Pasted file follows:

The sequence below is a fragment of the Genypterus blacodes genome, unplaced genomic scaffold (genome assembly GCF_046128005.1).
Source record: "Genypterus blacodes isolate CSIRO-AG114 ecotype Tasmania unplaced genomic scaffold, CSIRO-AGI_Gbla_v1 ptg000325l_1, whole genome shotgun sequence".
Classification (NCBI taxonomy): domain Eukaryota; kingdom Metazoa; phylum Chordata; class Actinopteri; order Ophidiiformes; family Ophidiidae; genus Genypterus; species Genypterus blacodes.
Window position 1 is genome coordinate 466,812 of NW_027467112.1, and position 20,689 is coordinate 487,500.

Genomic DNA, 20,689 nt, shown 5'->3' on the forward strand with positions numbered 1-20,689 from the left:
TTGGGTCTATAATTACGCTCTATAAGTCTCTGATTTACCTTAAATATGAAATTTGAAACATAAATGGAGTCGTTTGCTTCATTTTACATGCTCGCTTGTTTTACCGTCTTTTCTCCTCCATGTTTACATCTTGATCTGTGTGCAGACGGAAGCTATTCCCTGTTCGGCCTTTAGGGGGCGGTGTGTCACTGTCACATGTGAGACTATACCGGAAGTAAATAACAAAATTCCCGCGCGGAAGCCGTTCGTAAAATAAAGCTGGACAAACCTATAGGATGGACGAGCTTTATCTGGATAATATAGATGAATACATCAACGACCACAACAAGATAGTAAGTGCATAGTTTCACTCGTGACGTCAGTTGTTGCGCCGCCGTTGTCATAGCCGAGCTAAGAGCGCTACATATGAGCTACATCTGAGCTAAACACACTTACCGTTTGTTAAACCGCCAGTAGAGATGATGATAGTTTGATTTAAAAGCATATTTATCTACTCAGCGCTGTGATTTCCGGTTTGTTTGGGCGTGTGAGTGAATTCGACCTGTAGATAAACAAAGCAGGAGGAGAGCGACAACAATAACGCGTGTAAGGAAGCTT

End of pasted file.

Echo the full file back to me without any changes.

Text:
The sequence below is a fragment of the Genypterus blacodes genome, unplaced genomic scaffold (genome assembly GCF_046128005.1).
Source record: "Genypterus blacodes isolate CSIRO-AG114 ecotype Tasmania unplaced genomic scaffold, CSIRO-AGI_Gbla_v1 ptg000325l_1, whole genome shotgun sequence".
Classification (NCBI taxonomy): domain Eukaryota; kingdom Metazoa; phylum Chordata; class Actinopteri; order Ophidiiformes; family Ophidiidae; genus Genypterus; species Genypterus blacodes.
Window position 1 is genome coordinate 466,812 of NW_027467112.1, and position 20,689 is coordinate 487,500.

Genomic DNA, 20,689 nt, shown 5'->3' on the forward strand with positions numbered 1-20,689 from the left:
TTGGGTCTATAATTACGCTCTATAAGTCTCTGATTTACCTTAAATATGAAATTTGAAACATAAATGGAGTCGTTTGCTTCATTTTACATGCTCGCTTGTTTTACCGTCTTTTCTCCTCCATGTTTACATCTTGATCTGTGTGCAGACGGAAGCTATTCCCTGTTCGGCCTTTAGGGGGCGGTGTGTCACTGTCACATGTGAGACTATACCGGAAGTAAATAACAAAATTCCCGCGCGGAAGCCGTTCGTAAAATAAAGCTGGACAAACCTATAGGATGGACGAGCTTTATCTGGATAATATAGATGAATACATCAACGACCACAACAAGATAGTAAGTGCATAGTTTCACTCGTGACGTCAGTTGTTGCGCCGCCGTTGTCATAGCCGAGCTAAGAGCGCTACATATGAGCTACATCTGAGCTAAACACACTTACCGTTTGTTAAACCGCCAGTAGAGATGATGATAGTTTGATTTAAAAGCATATTTATCTACTCAGCGCTGTGATTTCCGGTTTGTTTGGGCGTGTGAGTGAATTCGACCTGTAGATAAACAAAGCAGGAGGAGAGCGACAACAATAACGCGTGTAAGGAAGCTT